Keywords: e-government, Gov 2.0, citizens participation, digital citizen

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3756 Equality and Non-Discrimination in Israel: The Use of Land

Authors: Mais Qandeel

Abstract:

Within the Jewish and democratic Israeli state, as dually characterized, the treatment of citizens differs according to their religious groups and nationalities. The laws and policies against Arab citizens concerning ownership and use of land are the main focus of this article. As the Jewish character has led to Jewish based legal provisions which give the privilege to Jews, first, this article examines the legal bases which distinguish between citizens in Israel based on their religion. It examines the major Israeli laws which are used to confiscate, manage, and lease properties. Second, the article demonstrates the de facto practices against Arab citizens in using lands. Most of the Palestinian land was confiscated and turned over to Jewish owners or to state land, Palestinian citizens are distinguished in using the state administered lands. They are also restricted in using full ownership rights and denied using plots of lands and housing units. Such policies have created, within the same state, a class of secondary citizens who are categorized as non-Jews. Last, within the Basic Law: Human Dignity and Freedom which has served as the constitutional bill of rights for Israelis and also the International law, particularly the International Convention on the Elimination of All Forms of Racial Discrimination, it will be concluded whether these restricted policies against Arab citizens in using land constitute a religion-based-discrimination among Israeli citizens and create a situation of separation and inequality between two groups of people in Israel.

Keywords: Israel, citizens, discrimination, equality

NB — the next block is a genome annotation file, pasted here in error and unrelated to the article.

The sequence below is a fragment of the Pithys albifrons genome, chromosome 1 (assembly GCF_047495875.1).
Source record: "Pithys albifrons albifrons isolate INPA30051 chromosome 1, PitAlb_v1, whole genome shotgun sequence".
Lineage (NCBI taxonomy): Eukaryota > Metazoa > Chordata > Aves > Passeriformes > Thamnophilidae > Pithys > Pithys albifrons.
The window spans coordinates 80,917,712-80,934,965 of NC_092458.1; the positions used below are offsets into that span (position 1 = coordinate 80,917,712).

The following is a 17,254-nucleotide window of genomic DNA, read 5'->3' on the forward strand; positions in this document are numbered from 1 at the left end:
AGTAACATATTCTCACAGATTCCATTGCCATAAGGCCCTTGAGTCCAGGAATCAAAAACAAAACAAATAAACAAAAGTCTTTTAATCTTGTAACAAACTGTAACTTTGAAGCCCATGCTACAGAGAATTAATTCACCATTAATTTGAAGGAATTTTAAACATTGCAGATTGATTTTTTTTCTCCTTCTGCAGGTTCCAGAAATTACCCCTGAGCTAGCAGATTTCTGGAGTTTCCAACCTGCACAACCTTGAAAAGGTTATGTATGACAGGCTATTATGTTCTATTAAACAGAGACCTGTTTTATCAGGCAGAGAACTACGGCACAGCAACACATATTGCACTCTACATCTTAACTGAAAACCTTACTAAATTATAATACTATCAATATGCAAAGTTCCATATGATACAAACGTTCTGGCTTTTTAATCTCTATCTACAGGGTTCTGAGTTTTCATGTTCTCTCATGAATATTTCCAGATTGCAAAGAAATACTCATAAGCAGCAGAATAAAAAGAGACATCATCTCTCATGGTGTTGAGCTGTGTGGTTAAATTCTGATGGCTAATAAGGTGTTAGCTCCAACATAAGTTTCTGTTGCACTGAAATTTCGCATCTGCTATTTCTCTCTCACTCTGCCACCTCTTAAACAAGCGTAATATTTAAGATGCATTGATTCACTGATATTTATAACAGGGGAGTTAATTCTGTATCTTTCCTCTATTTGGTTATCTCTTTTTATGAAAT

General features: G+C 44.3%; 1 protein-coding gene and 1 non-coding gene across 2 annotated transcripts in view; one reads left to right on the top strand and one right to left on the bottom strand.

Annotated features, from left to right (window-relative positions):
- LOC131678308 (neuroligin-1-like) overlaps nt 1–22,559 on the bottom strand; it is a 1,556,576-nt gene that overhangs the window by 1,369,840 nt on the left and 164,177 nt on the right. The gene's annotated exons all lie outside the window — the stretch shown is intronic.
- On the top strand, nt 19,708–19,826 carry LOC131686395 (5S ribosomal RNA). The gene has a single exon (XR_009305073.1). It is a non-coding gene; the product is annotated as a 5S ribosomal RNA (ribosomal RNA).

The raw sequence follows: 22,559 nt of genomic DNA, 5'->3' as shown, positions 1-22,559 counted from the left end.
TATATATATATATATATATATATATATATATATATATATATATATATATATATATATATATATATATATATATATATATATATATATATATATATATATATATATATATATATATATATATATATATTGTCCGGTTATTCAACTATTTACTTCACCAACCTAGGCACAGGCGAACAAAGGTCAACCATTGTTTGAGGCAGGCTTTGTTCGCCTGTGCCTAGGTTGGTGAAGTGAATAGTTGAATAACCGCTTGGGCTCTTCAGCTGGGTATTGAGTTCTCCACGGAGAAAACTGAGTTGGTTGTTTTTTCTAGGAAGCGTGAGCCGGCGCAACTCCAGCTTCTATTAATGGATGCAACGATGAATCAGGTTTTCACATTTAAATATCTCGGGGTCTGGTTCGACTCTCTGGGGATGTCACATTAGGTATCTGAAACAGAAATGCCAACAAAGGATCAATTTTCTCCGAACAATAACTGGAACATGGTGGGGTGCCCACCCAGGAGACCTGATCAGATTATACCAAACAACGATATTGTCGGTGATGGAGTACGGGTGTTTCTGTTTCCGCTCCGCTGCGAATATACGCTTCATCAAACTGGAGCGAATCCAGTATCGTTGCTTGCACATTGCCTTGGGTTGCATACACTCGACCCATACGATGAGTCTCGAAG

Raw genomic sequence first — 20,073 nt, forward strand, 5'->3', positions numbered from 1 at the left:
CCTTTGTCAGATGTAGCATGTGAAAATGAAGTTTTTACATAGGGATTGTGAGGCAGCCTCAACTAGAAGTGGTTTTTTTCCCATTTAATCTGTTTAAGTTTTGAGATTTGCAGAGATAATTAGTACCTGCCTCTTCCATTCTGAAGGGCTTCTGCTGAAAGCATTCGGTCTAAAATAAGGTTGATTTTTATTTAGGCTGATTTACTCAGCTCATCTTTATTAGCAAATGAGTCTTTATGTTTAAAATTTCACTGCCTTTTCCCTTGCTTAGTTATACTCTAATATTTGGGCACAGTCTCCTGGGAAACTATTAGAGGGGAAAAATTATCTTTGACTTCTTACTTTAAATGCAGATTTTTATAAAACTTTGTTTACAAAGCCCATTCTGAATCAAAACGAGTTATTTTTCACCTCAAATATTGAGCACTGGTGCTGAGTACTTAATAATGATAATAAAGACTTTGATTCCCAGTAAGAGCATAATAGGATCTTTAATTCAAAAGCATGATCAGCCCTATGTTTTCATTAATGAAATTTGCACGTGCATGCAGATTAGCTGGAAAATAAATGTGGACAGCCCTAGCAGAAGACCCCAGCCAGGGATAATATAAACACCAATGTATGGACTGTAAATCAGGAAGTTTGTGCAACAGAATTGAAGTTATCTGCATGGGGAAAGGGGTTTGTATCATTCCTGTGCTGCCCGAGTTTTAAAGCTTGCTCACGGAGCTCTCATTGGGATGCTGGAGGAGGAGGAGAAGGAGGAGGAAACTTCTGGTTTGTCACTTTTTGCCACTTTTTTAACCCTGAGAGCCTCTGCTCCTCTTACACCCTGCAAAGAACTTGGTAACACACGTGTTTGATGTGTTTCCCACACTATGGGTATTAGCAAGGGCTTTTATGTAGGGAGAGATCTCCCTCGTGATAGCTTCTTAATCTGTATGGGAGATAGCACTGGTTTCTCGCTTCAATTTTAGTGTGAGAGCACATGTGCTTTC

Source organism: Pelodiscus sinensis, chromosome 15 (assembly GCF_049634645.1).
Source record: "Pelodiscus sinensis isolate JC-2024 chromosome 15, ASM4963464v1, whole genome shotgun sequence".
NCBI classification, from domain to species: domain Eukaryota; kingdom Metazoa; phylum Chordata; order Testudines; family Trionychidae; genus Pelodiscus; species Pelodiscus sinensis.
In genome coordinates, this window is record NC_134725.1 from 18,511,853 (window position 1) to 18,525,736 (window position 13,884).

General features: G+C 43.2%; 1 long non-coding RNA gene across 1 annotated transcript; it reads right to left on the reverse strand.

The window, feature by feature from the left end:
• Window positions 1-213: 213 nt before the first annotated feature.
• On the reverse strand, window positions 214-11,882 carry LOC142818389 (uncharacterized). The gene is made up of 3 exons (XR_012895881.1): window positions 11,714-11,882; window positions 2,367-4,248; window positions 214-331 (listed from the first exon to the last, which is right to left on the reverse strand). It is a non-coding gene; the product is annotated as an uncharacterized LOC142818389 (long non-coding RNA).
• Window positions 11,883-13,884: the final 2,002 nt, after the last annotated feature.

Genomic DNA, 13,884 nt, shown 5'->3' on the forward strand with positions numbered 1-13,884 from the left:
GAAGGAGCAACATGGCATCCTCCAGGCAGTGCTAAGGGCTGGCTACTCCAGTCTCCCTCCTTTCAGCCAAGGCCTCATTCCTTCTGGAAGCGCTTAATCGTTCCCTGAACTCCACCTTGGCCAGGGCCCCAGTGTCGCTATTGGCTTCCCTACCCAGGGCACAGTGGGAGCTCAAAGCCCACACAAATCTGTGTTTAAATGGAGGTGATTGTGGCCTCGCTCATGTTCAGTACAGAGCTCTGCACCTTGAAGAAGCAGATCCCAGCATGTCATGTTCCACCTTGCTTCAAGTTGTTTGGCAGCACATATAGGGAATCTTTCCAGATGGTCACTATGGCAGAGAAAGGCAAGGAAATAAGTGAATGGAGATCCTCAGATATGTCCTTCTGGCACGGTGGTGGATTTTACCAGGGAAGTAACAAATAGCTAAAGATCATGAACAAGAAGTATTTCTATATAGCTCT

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3755 Artiodactyl Fossil Remains from Middle Miocene Locality of Lava, District Chakwal, Punjab, Pakistan

Authors: Khizar Samiullah, Khurram Faroz, Riffat Yasin, Mehwish Iftekhar, Saleem Akhtar

Abstract:

The fossil site Lava is highly fossiliferous locality in the Chinji Formation, Lower Siwalik Hills of Pakistan. The studied mammalian fossil fauna from this locality consists of Suids, Giraffids and Bovids. The presence of these groups indicates that this Miocene locality has age of approximately 14-11 Ma. Sedimentologically this site is characterized by sandstone and reddish shale which also represents Chinji Formation of the Siwaliks, it consists of shales, siltstones, sandstones and there sediments show large variations in their degree of cementation. Few scientists worked at this locality, as it was first time discovered in 2011. The outcrops of lava locality were selected to explore in detail and comparison with European mammalian assemblages. The main focus was on artiodactyl’s mammalian fauna and four different species have been recovered during field work, in which Giraffokeryx punjabiensis is dominant. Different aspect like biogeographic distribution, evolution and taxonomy of discovered fossils fauna has been discussed in detail in this research work.